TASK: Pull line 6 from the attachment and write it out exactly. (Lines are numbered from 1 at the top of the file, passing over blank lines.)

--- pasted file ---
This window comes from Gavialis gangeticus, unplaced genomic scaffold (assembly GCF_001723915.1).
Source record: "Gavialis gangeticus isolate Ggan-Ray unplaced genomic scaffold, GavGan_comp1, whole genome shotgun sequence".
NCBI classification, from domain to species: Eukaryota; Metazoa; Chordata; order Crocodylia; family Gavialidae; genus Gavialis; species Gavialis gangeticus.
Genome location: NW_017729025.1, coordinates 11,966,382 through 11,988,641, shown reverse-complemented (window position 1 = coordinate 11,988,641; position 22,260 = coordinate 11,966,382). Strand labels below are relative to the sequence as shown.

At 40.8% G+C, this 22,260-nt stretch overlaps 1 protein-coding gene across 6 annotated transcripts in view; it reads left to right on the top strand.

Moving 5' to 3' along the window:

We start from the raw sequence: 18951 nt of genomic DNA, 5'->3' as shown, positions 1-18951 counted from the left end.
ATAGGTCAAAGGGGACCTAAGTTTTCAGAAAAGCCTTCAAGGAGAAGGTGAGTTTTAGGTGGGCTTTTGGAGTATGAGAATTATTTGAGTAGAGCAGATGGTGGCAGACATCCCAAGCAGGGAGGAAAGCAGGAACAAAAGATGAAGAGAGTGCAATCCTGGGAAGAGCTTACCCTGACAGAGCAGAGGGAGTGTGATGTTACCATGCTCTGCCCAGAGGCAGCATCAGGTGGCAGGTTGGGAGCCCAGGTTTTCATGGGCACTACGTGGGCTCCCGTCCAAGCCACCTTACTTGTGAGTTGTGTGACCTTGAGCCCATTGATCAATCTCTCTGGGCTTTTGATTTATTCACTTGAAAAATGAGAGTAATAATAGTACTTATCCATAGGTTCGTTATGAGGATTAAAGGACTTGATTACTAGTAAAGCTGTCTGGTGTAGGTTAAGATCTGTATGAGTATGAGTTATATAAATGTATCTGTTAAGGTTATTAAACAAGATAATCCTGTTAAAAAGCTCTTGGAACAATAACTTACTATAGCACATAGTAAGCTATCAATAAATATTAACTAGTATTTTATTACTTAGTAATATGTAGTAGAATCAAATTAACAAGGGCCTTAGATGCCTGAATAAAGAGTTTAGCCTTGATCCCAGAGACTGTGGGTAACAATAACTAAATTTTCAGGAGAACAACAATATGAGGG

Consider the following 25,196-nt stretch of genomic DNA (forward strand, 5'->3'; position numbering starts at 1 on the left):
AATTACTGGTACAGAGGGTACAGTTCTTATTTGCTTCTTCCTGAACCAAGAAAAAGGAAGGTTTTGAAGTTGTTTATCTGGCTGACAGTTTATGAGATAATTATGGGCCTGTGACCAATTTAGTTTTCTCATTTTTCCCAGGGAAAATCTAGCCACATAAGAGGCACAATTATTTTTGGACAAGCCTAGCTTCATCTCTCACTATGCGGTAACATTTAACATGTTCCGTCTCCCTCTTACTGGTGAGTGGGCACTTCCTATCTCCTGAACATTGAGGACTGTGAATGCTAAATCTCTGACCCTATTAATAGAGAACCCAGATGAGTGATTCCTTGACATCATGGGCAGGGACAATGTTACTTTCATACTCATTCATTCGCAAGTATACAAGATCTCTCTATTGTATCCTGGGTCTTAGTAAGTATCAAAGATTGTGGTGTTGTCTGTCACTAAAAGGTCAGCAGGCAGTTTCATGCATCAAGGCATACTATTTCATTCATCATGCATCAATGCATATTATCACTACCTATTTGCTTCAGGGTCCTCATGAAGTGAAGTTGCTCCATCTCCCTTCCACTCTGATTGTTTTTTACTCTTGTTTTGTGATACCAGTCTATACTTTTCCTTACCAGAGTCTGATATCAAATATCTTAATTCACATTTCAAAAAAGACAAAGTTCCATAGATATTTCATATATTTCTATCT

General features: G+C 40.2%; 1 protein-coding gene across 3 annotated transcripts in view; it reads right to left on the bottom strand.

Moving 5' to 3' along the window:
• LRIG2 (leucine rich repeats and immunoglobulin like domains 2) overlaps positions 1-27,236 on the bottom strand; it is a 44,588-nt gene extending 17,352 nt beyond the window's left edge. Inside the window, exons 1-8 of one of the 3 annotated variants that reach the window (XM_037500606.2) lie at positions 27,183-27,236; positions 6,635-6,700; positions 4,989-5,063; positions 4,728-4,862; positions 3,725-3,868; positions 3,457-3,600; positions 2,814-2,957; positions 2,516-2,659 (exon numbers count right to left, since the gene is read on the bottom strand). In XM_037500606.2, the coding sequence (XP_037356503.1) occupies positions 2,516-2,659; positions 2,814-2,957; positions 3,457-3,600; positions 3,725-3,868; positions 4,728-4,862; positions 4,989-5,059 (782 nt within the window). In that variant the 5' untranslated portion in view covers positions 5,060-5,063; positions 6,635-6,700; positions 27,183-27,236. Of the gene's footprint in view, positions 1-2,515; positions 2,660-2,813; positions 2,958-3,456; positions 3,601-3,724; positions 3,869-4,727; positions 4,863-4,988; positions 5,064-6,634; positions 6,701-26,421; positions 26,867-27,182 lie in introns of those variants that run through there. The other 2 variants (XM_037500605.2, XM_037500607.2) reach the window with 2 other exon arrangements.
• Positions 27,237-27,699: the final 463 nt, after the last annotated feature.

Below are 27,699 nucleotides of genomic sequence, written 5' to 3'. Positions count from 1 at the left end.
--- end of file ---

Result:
Moving 5' to 3' along the window: